Python 3.6 and Visual Studio 2017 1

As a new version of Visual Studio comes out, there are often fixes to put in your build chain tools so packages with external  C/C++ compilation requirements still work. For Python 3.6 and Visual Studio 2017 to work together, a good reference start point is the Windows compilers compatibility list on

Let’s try to compile scrapy which has a lot of dependencies including the twisted package.

Let’s assume you have installed “Visual Studio 2017 Community” on your PC with the C++ support. Trying to run the well-known

will end-up with a compile error, such as the following:

When working with Python 3.6 you may find however many stackoverflow articles stating that you must install Visual Studio 2015 back. Save yourself time and space by not doing it.

As mentioned as a requirement in the previously mentioned article, one requirement is to have a version of the setuptools library which is higher than 34.0. Unfortunately, Python 3.6 comes with 28.0 and the simple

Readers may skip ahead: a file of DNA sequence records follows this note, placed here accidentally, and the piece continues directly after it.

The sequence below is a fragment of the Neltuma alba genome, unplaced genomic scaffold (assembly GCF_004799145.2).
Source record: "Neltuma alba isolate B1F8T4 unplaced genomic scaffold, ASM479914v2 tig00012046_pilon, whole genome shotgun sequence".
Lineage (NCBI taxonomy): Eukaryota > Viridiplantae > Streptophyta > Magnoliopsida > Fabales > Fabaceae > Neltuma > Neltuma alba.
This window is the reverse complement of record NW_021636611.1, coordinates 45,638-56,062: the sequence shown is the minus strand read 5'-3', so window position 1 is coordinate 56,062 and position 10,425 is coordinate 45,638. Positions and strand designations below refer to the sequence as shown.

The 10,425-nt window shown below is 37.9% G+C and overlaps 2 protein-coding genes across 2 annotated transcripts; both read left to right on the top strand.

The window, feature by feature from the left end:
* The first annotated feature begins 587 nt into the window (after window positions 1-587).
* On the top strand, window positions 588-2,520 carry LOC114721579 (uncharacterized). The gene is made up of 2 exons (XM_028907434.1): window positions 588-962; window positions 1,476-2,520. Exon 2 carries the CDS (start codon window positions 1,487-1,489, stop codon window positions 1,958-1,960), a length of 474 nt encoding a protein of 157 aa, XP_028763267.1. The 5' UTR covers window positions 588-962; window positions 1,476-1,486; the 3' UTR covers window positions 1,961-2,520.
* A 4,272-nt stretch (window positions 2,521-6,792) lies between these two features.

won’t work as it tells you you have already what’s needed. Use instead:

If everything goes well, you’ll have:

This will allow Python to access your Visual Studio 2017 installation and no longer have two versions or more  installed in parallel.

The last trick is to use the proper environment to run command-line installations. With Visual Studio 2017 come multiple command prompts setups:

Do not choose ‘Developer’ although it may sound appealing. You’ll get caught with LNK2010  linking errors because of INCLUDE issues, in the same way that a regular cmd would output the  following error:

For proper compilation, choose the native architecture. In my case, I Choose ‘x64 Native Tools’ and finally got the following successful result:


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